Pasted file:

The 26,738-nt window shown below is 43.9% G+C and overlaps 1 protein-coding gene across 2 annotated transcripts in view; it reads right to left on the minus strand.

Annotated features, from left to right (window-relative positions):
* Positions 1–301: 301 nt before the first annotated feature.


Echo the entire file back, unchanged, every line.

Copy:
The 26,738-nt window shown below is 43.9% G+C and overlaps 1 protein-coding gene across 2 annotated transcripts in view; it reads right to left on the minus strand.

Annotated features, from left to right (window-relative positions):
* Positions 1–301: 301 nt before the first annotated feature.